Although in hopes of forestalling US military response to the West Berlin bombing, the European countries, on 14 April 1986, agreed to reduce the size of Libyan embassies and restrict movements of Libyan diplomats in Europe, the Americans went ahead with the attacks. While UK allowed US to use British airfields for the exercise, France denied over-flight rights for US planes reflecting the disunity in the European position (New York Times, 15 April 1986, p. A12; Washington Post, 15 April 1986, pp. A1, A23; New York Times, 15 April 1986, p. A1). Moreover, the US succeeded on 5 May 1986, to convince the leaders of the seven major industrial countries at the Economic Summit in Tokyo to cite Libya for its support of international terrorism, and to list a broad range of measures from which each of them could choose to act against countries supporting international terrorism. The list included ,inter alia, arms embargoes, limits on diplomatic missions, improved extradition procedures for accused terrorists, and closer cooperation among law enforcement agencies (Washington Post, 6 May 1986, pp. A1, A14). On 5 May 1986, State Department officials announced that special exemptions for US oil companies in Libya will not be extended beyond 30 June. Companies noted that US action would result in sale of their assets at "fire-sale" prices, but that such losses will be minor since Libyan operations are small share of their total business (New York Times, 6 May 1986, p. A14).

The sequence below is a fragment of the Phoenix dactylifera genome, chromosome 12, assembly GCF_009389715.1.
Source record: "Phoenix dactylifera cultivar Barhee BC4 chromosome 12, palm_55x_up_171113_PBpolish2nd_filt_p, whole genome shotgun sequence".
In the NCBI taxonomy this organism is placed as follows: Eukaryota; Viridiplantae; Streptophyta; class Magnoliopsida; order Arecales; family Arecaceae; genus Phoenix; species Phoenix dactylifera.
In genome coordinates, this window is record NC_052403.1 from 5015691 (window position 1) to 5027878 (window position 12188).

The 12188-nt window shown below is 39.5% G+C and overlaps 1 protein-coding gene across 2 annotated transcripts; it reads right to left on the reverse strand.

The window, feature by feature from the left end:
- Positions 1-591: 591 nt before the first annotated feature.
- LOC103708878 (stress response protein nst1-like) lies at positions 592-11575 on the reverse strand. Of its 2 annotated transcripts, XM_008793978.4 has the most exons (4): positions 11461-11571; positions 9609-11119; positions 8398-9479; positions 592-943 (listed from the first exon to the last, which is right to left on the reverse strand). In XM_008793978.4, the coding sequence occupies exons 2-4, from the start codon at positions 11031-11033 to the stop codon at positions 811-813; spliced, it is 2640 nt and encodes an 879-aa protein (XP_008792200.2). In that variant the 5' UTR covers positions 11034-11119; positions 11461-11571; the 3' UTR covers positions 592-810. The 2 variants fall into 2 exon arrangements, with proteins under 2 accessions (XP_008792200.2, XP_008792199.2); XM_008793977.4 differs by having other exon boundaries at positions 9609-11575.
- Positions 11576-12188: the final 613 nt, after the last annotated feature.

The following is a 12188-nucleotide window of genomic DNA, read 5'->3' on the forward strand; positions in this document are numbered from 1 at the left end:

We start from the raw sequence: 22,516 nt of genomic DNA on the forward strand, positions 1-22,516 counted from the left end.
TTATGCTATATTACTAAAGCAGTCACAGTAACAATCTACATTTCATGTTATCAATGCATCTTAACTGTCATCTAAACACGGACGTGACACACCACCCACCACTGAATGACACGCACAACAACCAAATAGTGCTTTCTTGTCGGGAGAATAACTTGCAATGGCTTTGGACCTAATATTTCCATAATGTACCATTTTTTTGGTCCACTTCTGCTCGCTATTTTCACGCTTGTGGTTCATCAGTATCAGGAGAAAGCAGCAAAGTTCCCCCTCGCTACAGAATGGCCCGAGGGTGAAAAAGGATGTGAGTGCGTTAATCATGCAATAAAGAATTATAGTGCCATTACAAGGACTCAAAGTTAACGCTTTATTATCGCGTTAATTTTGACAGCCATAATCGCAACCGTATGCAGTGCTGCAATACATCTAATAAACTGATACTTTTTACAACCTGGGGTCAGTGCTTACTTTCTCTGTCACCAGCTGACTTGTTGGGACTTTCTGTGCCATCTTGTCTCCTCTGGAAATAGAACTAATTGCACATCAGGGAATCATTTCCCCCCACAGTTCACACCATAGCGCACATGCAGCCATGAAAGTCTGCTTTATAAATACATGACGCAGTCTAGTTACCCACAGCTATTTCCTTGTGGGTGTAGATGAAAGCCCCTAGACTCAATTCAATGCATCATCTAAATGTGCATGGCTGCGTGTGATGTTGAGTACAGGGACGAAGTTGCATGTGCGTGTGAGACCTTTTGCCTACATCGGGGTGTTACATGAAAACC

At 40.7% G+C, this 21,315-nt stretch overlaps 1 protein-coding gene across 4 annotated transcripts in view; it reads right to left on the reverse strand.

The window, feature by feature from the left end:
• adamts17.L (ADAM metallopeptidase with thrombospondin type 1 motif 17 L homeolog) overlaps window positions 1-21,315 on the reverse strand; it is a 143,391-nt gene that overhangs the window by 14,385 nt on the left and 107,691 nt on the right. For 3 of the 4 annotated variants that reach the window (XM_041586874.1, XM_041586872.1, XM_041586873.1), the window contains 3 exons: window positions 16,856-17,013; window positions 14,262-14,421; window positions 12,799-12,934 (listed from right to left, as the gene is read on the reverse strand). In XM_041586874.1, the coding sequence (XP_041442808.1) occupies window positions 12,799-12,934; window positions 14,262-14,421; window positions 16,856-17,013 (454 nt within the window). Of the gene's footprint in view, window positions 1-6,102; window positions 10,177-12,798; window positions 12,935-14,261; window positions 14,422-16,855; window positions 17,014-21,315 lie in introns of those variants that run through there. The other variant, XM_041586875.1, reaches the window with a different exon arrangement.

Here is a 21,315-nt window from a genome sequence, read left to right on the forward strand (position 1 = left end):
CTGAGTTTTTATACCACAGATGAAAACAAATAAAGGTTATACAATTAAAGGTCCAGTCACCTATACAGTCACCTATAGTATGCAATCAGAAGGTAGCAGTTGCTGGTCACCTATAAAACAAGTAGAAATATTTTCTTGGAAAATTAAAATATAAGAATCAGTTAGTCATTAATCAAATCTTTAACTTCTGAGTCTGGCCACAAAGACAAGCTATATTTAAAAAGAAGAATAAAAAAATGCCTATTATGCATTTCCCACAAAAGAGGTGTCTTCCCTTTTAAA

The Libyan Arab Foreign Bank filed suit in London seeking payment of funds blocked by Bankers Trust London under US assets freeze on 13 May 1986. By 23 June 1986, the US Treasury Department amended regulations on Libya to bar re-export of goods incorporating US products from third countries destined for Libyan petroleum industry (GAO 1987, p. 12). And on 30 June 1986, the US Treasury revoked special exemptions for US oil companies but authorized them to enter into standstill agreements with Libyan authorities to maintain their ownership rights for three years while they continue to negotiate the sale of their assets to Libya. In the meantime, the oil companies have no claim to current oil production, nor are they obligated to pay current operating expenses. Of more concern to the companies, they also have no claim under the agreements to future reserves and would be locked out if additional reserves were discovered in Libya while bilateral relations remain hostile (GAO 1987, pp. 16-17).